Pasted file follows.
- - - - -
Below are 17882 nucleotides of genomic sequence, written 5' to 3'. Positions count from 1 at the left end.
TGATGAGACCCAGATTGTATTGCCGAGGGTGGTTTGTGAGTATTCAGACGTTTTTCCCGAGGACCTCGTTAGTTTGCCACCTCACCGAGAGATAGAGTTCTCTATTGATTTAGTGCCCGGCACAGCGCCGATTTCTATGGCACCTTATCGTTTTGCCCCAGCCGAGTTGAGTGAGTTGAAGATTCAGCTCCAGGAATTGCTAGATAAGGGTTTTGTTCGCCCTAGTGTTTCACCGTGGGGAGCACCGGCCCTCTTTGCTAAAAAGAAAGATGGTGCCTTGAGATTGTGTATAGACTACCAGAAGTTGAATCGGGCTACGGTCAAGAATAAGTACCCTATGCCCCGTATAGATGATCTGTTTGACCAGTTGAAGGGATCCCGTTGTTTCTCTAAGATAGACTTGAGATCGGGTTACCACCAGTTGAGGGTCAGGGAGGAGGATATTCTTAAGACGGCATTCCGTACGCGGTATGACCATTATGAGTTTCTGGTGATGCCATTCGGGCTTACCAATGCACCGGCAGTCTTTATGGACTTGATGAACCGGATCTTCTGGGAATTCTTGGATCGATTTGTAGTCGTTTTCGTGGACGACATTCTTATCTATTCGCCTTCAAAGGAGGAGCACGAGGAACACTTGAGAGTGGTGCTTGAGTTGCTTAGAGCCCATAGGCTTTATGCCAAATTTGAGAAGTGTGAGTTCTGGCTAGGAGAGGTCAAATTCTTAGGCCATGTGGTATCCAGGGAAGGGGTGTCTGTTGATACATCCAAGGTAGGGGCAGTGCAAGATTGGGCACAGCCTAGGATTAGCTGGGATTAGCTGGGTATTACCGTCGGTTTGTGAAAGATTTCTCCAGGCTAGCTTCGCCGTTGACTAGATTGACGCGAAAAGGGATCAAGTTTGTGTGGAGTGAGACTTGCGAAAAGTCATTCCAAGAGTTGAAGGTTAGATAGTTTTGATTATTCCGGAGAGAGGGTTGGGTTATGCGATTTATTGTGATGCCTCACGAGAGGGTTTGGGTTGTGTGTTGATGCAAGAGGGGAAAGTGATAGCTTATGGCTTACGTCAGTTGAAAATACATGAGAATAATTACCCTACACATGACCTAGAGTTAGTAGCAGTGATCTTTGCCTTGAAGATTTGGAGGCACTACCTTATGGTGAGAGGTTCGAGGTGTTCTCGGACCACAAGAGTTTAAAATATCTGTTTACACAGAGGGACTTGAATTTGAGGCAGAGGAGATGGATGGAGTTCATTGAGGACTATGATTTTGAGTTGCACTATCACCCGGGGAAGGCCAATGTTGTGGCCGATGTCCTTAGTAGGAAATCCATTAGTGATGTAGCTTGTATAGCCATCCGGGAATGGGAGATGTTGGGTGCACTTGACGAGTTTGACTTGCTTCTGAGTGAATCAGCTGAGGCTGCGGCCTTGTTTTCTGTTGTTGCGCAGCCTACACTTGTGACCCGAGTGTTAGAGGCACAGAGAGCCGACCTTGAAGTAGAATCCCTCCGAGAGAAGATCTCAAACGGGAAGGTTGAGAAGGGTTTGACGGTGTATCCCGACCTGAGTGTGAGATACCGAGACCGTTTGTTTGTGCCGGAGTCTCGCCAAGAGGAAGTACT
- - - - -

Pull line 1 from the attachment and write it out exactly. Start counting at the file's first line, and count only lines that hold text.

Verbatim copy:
Below are 17882 nucleotides of genomic sequence, written 5' to 3'. Positions count from 1 at the left end.